Build a Winning Team

Contact Info

Brooke Nissim-Sabat, MS, RD, LD
West Virginia Child Nutrition Center Director
Assistant Professor of Foods and Nutrition
Registered & Licensed Dietitian
B.S., M.S. Marshall University
Office: ED 141
Phone: 304-367-4843

 

Contact Info-Brian A. Floyd

Brian A. Floyd, CEC, CCE, MA
Dean - School of Human Services
Executive Director of Culinary Academy
ACF Certified Executive Chef
ACF Certified Culinary Educator
M.A. Marshall University
Room: ED 143
Phone: 304-367-4409
Email: brian.floyd@pierpont.edu

 

Build a Winning Team

The background is in place, goals are set but the question is how do we accomplish what seems like a monumental task? “Taking action means joining together to promote improved nutrition and physical activity among our youth.” according to keynoter Jacquelyn G. Sowers, M.ED.  Sowers noted that being a health promotion advocate in the current climate requires a reality check and a lot of friends.  We need to arouse the village (our school and larger community) to the importance of committing resources (money, time, qualified professionals) to wellness.  This is in the face of such looming issues as “no child left behind”, budget cuts, and security.  That is where the friends come in…both recognized ones and still unknown ones! Our challenge in arousing the village and awakening the school is more attainable following these steps:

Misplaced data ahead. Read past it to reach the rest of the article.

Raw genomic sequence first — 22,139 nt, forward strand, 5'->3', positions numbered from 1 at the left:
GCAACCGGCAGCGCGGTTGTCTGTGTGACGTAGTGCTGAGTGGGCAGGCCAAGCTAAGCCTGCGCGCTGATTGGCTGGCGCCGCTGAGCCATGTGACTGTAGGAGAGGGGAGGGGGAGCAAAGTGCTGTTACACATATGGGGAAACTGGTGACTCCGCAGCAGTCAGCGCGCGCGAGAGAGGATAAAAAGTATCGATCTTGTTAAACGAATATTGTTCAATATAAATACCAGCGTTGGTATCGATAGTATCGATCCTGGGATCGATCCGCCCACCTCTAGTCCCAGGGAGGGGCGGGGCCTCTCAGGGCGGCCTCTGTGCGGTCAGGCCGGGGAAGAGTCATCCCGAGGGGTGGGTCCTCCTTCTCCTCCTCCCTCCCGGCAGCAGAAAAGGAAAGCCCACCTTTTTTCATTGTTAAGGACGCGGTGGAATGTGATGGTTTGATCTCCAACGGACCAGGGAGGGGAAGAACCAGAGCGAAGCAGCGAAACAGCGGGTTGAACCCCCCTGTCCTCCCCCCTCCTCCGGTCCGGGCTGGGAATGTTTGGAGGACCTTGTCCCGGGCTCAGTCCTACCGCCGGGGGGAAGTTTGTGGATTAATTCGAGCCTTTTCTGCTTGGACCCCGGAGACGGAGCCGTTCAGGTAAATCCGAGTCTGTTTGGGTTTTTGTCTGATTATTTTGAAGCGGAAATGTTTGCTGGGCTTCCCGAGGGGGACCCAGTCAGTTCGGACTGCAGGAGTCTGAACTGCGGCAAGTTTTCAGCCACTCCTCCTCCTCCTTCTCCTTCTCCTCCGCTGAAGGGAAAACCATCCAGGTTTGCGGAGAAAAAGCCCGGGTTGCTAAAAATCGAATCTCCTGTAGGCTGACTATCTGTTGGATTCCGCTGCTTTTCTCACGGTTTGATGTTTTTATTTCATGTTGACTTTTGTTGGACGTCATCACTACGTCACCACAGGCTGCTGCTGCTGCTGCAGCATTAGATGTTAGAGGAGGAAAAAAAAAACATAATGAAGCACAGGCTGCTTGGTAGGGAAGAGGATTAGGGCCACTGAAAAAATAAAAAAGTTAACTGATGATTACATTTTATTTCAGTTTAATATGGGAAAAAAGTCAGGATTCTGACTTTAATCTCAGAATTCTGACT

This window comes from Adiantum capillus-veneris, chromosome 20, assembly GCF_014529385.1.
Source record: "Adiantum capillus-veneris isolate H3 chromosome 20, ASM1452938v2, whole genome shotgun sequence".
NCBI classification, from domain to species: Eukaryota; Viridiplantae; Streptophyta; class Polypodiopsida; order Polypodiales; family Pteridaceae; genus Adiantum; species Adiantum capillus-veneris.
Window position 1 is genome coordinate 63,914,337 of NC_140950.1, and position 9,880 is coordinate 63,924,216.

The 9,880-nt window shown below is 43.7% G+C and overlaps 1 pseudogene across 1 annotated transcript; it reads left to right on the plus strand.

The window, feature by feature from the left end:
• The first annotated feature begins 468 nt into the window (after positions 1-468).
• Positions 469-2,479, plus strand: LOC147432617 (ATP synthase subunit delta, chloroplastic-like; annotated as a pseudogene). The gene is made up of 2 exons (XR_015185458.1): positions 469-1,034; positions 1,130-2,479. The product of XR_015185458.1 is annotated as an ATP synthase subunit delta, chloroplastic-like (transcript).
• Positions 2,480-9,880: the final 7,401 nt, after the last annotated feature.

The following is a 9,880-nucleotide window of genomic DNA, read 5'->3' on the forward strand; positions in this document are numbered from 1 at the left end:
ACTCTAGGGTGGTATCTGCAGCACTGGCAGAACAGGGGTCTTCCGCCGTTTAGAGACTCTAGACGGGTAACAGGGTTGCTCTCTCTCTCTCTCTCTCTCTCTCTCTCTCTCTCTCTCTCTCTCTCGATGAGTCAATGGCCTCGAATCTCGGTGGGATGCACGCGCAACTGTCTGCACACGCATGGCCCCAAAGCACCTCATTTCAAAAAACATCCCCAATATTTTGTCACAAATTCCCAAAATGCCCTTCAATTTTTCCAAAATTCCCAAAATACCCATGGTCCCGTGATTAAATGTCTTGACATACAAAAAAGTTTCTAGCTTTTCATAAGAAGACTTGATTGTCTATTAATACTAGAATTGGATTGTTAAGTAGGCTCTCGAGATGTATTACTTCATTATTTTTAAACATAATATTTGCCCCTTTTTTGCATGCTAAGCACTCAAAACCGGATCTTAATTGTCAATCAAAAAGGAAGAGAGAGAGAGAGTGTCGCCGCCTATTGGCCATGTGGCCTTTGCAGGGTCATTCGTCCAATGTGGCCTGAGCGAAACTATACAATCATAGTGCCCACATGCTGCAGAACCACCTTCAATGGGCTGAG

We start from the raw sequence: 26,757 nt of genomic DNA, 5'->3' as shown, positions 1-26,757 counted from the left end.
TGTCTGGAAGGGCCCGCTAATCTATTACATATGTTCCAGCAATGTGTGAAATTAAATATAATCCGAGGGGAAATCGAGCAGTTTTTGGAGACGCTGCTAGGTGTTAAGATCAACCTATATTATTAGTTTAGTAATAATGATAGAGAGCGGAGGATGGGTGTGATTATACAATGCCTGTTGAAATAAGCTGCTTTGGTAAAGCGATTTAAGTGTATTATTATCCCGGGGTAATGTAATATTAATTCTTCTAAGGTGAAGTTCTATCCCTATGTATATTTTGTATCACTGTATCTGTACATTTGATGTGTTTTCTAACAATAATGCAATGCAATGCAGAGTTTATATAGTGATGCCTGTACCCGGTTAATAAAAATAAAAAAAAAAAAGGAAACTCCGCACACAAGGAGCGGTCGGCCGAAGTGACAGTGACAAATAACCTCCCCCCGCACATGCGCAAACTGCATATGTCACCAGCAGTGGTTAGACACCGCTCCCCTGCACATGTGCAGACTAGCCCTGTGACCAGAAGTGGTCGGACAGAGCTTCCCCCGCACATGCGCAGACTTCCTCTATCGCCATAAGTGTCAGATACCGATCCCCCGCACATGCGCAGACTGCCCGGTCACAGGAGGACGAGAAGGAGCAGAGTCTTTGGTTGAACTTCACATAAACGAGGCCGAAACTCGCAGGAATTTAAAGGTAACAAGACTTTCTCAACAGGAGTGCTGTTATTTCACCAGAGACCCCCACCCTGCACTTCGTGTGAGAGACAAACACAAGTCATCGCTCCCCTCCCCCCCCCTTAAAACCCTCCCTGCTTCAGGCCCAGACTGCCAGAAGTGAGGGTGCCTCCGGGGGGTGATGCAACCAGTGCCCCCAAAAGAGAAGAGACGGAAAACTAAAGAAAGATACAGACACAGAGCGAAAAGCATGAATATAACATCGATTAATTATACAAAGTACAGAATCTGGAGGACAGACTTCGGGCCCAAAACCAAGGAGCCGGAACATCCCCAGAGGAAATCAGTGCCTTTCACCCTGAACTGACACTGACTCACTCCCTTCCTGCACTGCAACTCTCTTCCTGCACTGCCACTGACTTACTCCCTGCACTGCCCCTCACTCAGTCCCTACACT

1. Prime the Pump- People have to have the facts before there is action.  Get the facts and make sure they go to the right people.
  2. Create a Buzz – Although decision makers have the final say it is the grassroots that can making the message a priority.  Find ways to involve parents, community members, businesses as well as teachers, dietitians, physicians in making wellness a priority.  Movies like Super size Me, health screenings as well as the media can help put the facts before the decision makers. Community based projects such as Jump Rope for Heart (American Heart Association) can help create a buzz while providing the worth of exercise and community service.
  3. Go beyond “The Usual Suspects”. -  In every village you know who should be on the team, who can help with the message.  But stretch to include more than the “usual” team members.    

·       Senior adults (a large voting block and people who often care for and about children? 

·       Food industry, supermarkets, health clubs and other retailers.

·        Policy makers and legislators…there is something in it for them!

·       Faith based sources

  1. Identify Local Norms and Needs – Every community; every school has their own profile. What’s yours?  What do you know about the health profiles? What factors influence the food and activity choices in your community? And “who” are the influencers…the persons who are decision makers?
  2. Activate the Youth -  Youth will listen to other youth…we pay attention to people “just ahead of us”, about 10 years.   Sowers noted that with children the right mix can be only 3 years ahead of them.  But it is important these youth structure and information and valid information.  Sowers suggests a cascading model of training the trainer using peer leaders, youth groups and clubs, Family and Consumer Science classes, parent and grandparent groups to reach others with a message of wellness.  
  3. Turn the Heads of School Administrators.

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